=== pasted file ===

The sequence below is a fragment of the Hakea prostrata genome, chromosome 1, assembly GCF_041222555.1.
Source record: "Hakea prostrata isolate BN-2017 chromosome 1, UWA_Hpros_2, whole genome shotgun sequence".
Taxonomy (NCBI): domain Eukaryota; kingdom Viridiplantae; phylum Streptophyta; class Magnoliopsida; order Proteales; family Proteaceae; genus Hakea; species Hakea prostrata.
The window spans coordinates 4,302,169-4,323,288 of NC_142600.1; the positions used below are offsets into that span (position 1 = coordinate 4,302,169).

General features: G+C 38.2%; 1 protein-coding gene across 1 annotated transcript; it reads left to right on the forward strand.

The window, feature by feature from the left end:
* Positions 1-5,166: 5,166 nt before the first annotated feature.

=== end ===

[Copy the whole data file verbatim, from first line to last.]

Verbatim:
The sequence below is a fragment of the Hakea prostrata genome, chromosome 1, assembly GCF_041222555.1.
Source record: "Hakea prostrata isolate BN-2017 chromosome 1, UWA_Hpros_2, whole genome shotgun sequence".
Taxonomy (NCBI): domain Eukaryota; kingdom Viridiplantae; phylum Streptophyta; class Magnoliopsida; order Proteales; family Proteaceae; genus Hakea; species Hakea prostrata.
The window spans coordinates 4,302,169-4,323,288 of NC_142600.1; the positions used below are offsets into that span (position 1 = coordinate 4,302,169).

General features: G+C 38.2%; 1 protein-coding gene across 1 annotated transcript; it reads left to right on the forward strand.

The window, feature by feature from the left end:
* Positions 1-5,166: 5,166 nt before the first annotated feature.